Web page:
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The metric-restricted inverse design problem

Amit Acharya's picture

Amit Acharya         Marta Lewicka         Mohammad Reza Pakzad

In Nonlinearity, 29, 1769-1797

We study a class of design problems in solid mechanics, leading to a variation on the
classical question of equi-dimensional embeddability of Riemannian manifolds. In this general new
context, we derive a necessary and sufficient existence condition, given through a system of total
differential equations, and discuss its integrability. In the classical context, the same approach
yields conditions of immersibility of a given metric in terms of the Riemann curvature tensor.
In the present situation, the equations do not close in a straightforward manner, and successive
differentiation of the compatibility conditions leads to a more sophisticated algebraic description
of integrability. We also recast the problem in a variational setting and analyze the infimum value
of the appropriate incompatibility energy, resembling "non-Euclidean elasticity".  We then derive a
Γ-convergence result for the dimension reduction from 3d to 2d in the Kirchhoff energy scaling
regime. A practical implementation of the algebraic conditions of integrability is also discussed.

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arash_yavari's picture

Hi Amit,

This paper is very nice. Just a couple of minor comments. 1) On page 1, you mention “2-dimensional shell”. I would use “2-dimensional membrane” as you are not considering bending stresses. In the case of a shell, in addition to metric (first fundamental form) you would need the second fundamental form as well and also need to worry about some extra compatibility equations. 2) On page 6, you define the Christoffel symbols (of “second kind”). I know this has been used in old books but, in my opinion, “first” and “second” kind are misleading or, at best, unnecessary. Christoffel symbols are simply coordinate representations of the Levi-Civita connection.


Amit Acharya's picture

Hi Arash - Glad you liked it and thanks for your comments.

On your comment 1) indeed, it would have been better to say on page 1 that we are primarily concerned with a membrane, as is mentioned in the paper in the first bullet on page 2.

If, on the other hand, the material of the shell is such that given a prestrain metric field it can generate as a 'prebending strain' exactly the second fundamental form of a deformation whose first fundamental form 'annihilates' the given prestrain, then the question posed is good enough even for a shell to attain the given shape S as a consequence of energy minimization. The definition of annihilation will depend on the form in which the bending strain of the shell and the prebending strain of the shell appear in the constitutive equation for the energy. I just made this up, and I agree it is a bit artificial and it would be better just to stick with a membrane.

Now to your comment about the extra compatibility conditions. To keep things simple, let's just think of the forward problem rather than the inverse problem. Then, I believe the extra conditions you are thinking of are the Codazzi-Mainardi eqns coupled to the Gauss equations.

However, there is an interesting twist here.

If, in fact, the question was posed as given the first and second fundamental forms, find conditions on these fields such that a deformation of the shell exists, this is 'not such a difficult question' in the sense that it is a creative application of the Thomas/Froebenius theorem for a creatively defined problem. And the answer is the satisfaction of the Gauss + Codazzi-Mainardi equations.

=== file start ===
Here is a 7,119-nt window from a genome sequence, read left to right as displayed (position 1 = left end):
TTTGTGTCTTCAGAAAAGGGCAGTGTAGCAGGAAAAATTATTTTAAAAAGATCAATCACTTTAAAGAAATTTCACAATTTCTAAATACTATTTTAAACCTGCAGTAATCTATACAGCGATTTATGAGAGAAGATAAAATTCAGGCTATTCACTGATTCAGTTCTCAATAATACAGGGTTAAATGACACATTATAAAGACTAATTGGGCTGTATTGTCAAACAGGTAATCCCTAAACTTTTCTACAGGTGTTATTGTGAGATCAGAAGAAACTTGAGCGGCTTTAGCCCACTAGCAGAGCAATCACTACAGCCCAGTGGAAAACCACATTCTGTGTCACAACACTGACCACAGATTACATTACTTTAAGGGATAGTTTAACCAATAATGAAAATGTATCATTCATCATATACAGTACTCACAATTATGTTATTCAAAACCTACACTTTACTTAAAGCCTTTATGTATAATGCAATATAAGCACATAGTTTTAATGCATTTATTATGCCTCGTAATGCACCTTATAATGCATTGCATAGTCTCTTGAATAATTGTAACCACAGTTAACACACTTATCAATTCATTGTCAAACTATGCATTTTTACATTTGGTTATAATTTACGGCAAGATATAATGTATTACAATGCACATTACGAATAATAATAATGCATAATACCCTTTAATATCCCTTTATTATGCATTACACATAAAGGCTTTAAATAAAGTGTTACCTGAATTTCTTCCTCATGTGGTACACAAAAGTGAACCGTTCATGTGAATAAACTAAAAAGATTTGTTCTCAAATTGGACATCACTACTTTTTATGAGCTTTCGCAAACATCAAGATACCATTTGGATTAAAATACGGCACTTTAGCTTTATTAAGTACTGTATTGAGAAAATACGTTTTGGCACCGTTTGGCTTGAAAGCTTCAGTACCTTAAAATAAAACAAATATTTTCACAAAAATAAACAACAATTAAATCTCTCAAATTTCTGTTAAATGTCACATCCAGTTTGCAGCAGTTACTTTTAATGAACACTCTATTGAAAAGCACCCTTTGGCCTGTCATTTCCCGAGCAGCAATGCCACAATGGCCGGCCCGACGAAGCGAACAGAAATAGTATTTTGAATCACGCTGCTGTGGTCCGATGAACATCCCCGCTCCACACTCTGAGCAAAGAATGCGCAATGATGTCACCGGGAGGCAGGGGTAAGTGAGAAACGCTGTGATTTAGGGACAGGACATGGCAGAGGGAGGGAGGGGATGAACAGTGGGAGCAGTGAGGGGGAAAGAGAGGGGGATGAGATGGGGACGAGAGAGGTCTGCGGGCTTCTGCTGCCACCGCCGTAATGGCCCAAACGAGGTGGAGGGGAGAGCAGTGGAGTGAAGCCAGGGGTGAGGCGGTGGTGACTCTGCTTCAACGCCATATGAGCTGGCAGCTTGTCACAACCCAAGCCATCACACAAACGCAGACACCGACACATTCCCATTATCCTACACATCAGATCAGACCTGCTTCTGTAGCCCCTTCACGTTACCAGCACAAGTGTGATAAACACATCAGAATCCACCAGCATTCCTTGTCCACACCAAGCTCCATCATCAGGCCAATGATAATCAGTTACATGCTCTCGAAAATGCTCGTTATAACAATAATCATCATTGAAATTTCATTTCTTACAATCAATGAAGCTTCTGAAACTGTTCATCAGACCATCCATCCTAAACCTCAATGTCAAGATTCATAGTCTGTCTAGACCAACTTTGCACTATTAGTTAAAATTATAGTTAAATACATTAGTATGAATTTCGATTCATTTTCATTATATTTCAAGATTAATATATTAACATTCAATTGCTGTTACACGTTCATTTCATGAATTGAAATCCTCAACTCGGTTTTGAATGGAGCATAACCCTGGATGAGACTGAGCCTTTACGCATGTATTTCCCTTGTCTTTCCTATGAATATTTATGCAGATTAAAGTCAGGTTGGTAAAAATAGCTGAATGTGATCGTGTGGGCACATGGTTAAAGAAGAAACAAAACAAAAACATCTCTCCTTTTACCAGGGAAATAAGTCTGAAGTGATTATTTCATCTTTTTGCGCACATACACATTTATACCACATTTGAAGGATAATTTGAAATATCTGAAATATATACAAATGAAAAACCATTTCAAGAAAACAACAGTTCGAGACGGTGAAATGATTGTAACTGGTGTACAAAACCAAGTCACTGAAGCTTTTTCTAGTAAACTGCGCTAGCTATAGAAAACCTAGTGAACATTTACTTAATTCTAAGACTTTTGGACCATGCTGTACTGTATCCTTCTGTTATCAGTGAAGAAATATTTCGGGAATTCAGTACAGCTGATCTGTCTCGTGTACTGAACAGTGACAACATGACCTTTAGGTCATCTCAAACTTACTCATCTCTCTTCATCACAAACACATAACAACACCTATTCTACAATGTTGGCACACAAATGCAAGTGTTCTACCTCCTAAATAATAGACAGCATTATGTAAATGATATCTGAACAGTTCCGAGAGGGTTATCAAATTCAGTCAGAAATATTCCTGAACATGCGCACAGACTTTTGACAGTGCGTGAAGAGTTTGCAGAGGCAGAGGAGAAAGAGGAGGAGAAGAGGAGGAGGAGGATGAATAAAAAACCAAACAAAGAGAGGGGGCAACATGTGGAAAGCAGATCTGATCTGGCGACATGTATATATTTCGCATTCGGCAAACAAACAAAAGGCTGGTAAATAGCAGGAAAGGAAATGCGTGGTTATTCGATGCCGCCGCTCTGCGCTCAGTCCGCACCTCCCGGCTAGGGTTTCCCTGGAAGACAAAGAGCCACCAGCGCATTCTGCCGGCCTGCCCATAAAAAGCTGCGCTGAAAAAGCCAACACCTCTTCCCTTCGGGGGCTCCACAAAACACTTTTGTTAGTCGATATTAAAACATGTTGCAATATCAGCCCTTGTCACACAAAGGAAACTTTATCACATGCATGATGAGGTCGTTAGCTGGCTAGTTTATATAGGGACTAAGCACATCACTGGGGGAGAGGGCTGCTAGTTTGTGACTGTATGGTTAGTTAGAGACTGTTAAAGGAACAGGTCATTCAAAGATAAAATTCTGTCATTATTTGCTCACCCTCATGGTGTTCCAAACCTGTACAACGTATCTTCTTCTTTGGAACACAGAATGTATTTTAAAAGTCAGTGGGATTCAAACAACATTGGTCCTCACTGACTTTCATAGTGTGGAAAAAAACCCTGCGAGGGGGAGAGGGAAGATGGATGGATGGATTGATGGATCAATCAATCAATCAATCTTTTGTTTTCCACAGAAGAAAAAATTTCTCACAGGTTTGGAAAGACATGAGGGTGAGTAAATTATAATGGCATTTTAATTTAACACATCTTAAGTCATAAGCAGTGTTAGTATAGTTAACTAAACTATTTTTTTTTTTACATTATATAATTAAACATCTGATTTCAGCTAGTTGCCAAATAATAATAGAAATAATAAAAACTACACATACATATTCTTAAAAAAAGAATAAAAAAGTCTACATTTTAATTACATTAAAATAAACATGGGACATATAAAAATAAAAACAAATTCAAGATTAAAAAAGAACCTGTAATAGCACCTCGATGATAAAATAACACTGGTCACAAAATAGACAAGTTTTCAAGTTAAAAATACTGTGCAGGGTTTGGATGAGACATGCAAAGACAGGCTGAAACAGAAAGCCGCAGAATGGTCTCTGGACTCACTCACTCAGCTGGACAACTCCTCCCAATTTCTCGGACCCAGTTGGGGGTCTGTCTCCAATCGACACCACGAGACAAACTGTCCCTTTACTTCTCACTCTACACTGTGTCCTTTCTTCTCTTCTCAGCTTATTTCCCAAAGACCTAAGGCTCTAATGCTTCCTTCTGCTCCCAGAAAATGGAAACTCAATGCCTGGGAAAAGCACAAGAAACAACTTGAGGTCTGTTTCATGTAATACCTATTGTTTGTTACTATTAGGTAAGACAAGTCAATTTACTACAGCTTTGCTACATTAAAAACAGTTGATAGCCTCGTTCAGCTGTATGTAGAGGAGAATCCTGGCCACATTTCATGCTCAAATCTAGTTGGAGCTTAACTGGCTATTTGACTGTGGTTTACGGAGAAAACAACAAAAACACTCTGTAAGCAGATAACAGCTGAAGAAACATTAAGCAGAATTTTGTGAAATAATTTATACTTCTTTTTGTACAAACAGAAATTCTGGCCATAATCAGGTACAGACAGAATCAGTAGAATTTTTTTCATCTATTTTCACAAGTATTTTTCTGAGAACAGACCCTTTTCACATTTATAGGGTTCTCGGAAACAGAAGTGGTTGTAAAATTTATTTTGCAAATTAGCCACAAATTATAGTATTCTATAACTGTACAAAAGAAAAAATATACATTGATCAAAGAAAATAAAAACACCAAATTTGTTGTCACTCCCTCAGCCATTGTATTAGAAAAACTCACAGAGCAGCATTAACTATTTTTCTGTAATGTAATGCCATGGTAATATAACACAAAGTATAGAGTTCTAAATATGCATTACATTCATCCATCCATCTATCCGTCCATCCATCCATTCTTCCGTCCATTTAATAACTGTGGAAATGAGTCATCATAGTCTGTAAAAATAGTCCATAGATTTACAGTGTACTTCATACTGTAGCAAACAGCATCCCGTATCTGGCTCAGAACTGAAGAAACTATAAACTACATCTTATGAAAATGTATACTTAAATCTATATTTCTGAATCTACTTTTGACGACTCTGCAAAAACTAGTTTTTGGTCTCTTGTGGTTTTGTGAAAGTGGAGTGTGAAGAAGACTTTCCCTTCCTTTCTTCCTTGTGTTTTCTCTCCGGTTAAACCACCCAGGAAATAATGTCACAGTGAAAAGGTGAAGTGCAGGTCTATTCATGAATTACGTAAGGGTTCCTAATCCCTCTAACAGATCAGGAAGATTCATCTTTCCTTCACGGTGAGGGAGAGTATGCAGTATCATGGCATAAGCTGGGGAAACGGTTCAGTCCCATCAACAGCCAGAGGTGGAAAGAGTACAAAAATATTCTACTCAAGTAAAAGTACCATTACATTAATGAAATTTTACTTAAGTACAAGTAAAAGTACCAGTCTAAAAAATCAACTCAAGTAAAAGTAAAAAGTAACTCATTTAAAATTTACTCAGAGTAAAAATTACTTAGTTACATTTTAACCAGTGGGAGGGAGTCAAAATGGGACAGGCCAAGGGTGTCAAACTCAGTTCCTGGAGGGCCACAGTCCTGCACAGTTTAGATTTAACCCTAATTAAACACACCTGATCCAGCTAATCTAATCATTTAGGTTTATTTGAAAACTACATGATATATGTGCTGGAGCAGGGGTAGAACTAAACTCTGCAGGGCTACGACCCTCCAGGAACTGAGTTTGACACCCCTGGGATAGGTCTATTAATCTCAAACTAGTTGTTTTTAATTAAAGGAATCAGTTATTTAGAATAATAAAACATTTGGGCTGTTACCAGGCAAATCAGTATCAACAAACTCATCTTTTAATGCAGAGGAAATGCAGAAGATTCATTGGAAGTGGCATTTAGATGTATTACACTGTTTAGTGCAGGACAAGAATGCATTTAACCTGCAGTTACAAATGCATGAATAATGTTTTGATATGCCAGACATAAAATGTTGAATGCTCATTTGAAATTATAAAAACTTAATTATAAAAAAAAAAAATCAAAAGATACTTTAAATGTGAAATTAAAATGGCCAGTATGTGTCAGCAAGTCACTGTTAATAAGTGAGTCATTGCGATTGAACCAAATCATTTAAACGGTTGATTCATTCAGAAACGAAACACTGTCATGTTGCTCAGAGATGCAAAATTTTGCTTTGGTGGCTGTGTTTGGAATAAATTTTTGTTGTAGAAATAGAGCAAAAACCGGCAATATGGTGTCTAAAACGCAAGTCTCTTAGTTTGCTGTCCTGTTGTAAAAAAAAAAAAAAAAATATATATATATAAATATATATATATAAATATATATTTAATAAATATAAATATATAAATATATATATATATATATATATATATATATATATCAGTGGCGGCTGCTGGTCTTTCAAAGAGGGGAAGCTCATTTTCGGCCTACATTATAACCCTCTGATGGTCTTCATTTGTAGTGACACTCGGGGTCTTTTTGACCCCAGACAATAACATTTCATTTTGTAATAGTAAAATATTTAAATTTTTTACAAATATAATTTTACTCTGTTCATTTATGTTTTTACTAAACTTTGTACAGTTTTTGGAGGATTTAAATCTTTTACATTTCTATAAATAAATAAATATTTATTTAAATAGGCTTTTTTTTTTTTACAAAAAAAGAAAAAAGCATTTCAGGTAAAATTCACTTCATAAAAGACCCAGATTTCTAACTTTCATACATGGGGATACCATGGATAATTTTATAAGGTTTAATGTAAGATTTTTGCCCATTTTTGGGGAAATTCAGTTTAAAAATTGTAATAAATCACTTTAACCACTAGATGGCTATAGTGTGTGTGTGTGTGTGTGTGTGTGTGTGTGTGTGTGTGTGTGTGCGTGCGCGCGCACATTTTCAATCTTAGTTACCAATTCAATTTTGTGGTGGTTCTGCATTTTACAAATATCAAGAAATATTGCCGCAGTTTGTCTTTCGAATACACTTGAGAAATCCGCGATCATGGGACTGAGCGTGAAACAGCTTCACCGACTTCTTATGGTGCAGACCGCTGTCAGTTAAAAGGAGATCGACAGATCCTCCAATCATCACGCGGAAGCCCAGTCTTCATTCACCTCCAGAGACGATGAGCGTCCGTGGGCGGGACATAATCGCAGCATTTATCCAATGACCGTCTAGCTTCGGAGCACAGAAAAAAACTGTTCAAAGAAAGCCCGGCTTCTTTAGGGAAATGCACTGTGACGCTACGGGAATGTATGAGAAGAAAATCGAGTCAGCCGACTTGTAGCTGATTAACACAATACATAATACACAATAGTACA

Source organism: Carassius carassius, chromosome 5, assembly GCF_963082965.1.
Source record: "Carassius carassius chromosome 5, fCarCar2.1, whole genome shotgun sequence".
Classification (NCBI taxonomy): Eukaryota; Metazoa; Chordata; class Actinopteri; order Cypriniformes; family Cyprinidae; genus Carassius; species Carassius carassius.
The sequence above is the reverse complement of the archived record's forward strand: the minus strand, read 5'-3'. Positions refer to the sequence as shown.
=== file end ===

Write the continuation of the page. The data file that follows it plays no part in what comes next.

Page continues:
However, if you ask the same question with only the metric field specified, then on first glance it seems like this is a far less constrained problem than the previous one and should be solvable for all metric fields - basically, one is mapping from 2 to 3 dimensions, and there are three equations for three variables so it does not look overconstrained and some familiarity with the Gauss-Codazzi-Mainardi equations makes one think that the second fundamental form is free to choose with the metric and Christoffel symbols as data (generated from the given metric field), so this should be eminently doable. Guess what, even in the local case, away from the analytic situation that was done by Janet and Cartan, existence of a solution is not known for arbitrary, smooth metric fields. One can appreciate what the issue is by inspecting the Gauss Codazzi-Mainardi equations, seen as a system for defining the second fundamental form in terms of the metric field. Then the C-M equations become a first-order, linear pde system for the 2nd FF  and the Gauss equations become quadratic algebraic constraint equations with the Riemann Curvature of the first fundamental form as data. This, apparently, is not easy to solve as it involves equations that change type depending on the details of the smooth metric field.

So, the pure metric specified problem may be considered in some sense more interesting than the more constrained case involving additional compatibility conditions.

Finally, as for your comment on the Christoffel symbols of first and second kinds. Of course, they are components of the connection, but the first and second kinds are different arrays of numbers and they are needed to be identified as different beasts in our derivation so why you say they are 'misleading' and 'unnecessary' is not clear to me (I think of myself as lazy enough not to use anything unnecessary). I hope we can all agree on freedom of expression :), so what's in a name(s)?.... Especially in mathematics where the only thing you are 'free' to do is to make definitions and set up the basic rules of the game you want to play..... All the best.

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